Wednesday, August 13

Web Wanderings # 2 - Tifaifai

I'd seen visuals of Hawaian quilts but I wasn't aware of the term Tifaifai. While perusing blogs this afternoon I came across the Pomegranate Tifaifai which Dijanne Cevaal is in the process of creating, this prompted me to wander the web in search of Tifaifai.
This is some of what I found.
A “tifaifai” (pronounced: tea-fae-fae) is the Tahitian version of a quilt and is an integral part of Polynesia's home and heritage. The tifaifai is similar to a quilt in that the patterns are appliquéd to a background fabric. Since the climate in Tahiti remains temperate year round, tifaifai are made from lightweight fabric (as opposed to heavy quilt designs) that is intricately appliquéd and hemmed around the edges.
The history of the tifaifai is not entirely clear, but its roots have been traced to the arrival of missionaries in the late 1700's. During that time, sailors from the Dutch East India Company allegedly wooed young Tahitian women with Scherenschnitte, a signature pattern made by folding paper in eighths, then diagonally to make a triangle. Next, certain areas of the triangle would be cut (or torn) to create a snowflake pattern when unfolded, and given to the young girl as a memento. It is believed that the snowflake pattern design now seen on Tahitian tifaifai was influenced by these early Dutch sailors' gifts. Tahitians began creating colorful tifaifai designs based on the snowflake design.
Tradition held that once a tifaifai pattern was used, that pattern was to either be destroyed or passed on to a family member. That family member could only use the design if he or she added a signature design to it and gave it a new name.Overtime, Tahitian tifaifai evolved and the designs became larger in physical size, yet the process of folding into eighths was abandoned for folding into fourths. (By contrast, Hawaiians still fold fabric into eights when making Hawaiian quilts.) This difference in design is key in determining the origin of a particular tifaifai.

Night Sky



Click here to view some beautiful Tifaifai.
I've been inspired to work with the tifaifai concept for the August TIF.Watch this space.


pRiyA said...

good heavens! what a fascinating story.

neki desu said...

thanks for the info and link.
looking forward to your august tif.
saw you made it to masala chai. congrats!

neki desu

Maya Sara Matthew said...

Can you imagine it only took little paper snowflakes to win someone's heart.But it is interesting to see how it evolved as a design idea.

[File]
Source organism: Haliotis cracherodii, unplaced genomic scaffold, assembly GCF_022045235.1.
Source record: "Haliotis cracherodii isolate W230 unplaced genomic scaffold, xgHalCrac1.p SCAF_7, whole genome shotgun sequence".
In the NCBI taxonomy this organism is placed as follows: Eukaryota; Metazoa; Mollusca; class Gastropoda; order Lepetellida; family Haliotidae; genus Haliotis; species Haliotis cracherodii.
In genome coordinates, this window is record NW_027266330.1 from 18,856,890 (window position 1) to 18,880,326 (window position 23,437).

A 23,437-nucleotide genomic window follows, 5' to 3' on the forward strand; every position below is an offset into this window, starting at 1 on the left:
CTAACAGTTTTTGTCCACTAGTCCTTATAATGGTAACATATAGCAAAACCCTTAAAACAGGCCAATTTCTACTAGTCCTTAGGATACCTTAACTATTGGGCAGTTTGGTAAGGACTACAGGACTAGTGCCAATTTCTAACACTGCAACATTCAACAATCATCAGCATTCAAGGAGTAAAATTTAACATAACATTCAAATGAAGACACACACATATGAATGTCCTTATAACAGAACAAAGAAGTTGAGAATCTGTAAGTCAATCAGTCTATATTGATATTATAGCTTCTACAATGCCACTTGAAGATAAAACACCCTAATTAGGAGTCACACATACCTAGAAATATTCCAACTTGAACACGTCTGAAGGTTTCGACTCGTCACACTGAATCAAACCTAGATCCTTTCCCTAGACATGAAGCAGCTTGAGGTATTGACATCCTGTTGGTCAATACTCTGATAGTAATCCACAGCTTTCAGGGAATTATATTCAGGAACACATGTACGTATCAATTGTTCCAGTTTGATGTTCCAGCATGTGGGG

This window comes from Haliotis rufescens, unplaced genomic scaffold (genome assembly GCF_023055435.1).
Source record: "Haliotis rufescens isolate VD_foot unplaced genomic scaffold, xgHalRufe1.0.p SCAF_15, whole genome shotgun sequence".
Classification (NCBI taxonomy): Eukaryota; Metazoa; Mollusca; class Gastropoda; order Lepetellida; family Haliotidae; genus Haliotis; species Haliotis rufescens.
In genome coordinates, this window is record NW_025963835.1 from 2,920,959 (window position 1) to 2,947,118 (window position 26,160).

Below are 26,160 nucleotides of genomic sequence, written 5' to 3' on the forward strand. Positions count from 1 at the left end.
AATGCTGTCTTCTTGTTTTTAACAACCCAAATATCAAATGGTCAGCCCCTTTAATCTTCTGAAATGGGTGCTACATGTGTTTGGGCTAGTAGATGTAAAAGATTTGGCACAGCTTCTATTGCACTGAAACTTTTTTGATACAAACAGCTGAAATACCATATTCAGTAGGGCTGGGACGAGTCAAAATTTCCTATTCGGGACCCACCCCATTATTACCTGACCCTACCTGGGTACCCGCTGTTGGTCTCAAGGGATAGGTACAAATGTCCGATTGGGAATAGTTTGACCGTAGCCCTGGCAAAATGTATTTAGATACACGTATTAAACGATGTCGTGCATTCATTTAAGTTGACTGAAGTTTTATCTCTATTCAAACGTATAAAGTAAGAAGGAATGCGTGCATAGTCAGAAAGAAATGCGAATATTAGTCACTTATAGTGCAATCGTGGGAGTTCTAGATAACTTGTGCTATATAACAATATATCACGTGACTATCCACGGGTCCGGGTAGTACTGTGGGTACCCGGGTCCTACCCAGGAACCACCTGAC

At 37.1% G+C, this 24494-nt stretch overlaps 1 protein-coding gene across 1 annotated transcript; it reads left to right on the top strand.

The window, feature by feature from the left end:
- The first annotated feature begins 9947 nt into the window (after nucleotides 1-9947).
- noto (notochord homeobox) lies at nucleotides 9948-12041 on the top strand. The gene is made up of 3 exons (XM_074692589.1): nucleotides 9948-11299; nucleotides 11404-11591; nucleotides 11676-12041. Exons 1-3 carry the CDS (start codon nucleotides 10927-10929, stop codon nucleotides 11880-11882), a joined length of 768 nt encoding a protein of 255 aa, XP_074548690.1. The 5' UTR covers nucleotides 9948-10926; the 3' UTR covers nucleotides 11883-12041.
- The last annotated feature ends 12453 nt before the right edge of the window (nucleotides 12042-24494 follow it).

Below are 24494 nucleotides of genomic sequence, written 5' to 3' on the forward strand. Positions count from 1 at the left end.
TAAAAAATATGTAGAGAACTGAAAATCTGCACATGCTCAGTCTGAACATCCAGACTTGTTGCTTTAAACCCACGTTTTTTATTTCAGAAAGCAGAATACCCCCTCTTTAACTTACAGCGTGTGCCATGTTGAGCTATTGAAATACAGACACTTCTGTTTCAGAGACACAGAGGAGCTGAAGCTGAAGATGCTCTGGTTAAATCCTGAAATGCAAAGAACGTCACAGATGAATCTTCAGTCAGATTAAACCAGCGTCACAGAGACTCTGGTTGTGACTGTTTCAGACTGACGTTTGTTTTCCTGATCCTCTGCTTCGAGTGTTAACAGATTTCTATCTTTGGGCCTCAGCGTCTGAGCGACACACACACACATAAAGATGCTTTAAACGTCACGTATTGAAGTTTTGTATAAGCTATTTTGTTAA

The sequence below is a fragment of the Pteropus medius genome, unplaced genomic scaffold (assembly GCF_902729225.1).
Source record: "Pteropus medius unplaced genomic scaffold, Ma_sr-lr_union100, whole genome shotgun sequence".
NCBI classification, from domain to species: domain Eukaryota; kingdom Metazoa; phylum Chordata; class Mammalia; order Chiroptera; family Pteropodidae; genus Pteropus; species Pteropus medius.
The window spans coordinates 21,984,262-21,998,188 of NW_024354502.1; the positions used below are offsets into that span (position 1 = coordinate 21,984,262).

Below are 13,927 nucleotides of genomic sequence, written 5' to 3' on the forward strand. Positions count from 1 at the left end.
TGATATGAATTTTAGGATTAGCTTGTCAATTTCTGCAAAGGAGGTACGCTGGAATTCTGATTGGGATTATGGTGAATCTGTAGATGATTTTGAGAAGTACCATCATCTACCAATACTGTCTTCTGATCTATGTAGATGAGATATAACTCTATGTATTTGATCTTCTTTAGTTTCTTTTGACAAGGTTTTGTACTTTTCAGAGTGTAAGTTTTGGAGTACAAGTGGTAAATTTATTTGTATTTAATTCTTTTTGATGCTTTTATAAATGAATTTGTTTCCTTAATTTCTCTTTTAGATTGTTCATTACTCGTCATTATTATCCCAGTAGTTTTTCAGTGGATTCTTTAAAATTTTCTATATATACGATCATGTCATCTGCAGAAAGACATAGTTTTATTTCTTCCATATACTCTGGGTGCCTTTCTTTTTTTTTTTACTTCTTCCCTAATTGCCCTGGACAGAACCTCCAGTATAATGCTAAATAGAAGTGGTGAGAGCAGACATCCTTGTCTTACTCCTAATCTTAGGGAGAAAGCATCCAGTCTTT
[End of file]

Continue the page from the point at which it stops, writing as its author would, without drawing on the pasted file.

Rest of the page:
Maya Sara Matthew said...

Hi Neki, thanks for stopping by. It was a pleasant surprise when I discovered I had been featured on Masala Chai.Must get started on the August TIF

Crayons said...

Good morning Embellisher,
These are just beautiful. I think I mentioned my fascination with ... well, any kind of embellishment. It's some strong urge in the human spirit to create beauty, even in utilitarian objects. Thanks for this post.

Maya Sara Matthew said...

You're welcome Caroline and its certainly true that the human spirit has a strong urge to create beauty and want to be surrounded by it.

Julie said...

I just learned about Tifaifai in an art history class. Before the missionaries brought cotton fabrics, the women made bark cloth. By stripping bark and beating it into thin fibers, that they then move into fabric. They used natural indigenous pigments, and also made designs using local floral motifs. There was much prestige with making the cloth and the items they made with it. So when the missionaries came, they thought the cotton and their dyes were much superior, and gave up on bark cloth, but carried over some of the traditional design motifs.

Julie Chen said...

I just learned about Tifaifai in an art history class. Before the missionaries, there was an indigenous practice of making bark cloth. The women ritually beat the bark into smaller fibers and wove cloth. They used natural pigments and made floral motifs. It was a revered practice, and the women received much prestige. When the missionaries brought cotton, the Polynesians thought the fabric and color was superior and dropped bark cloth making, but kept some of the floral motifs.

rix said...

Hey thanks for that story, Julie!
Right now I am into some research on the history of tifaifai and your story helps with a piece of the puzzle.

rix said...

Hey thanks for that story, Julie!
Right now I am into some research on the history of tifaifai and your story helps with a piece of the puzzle.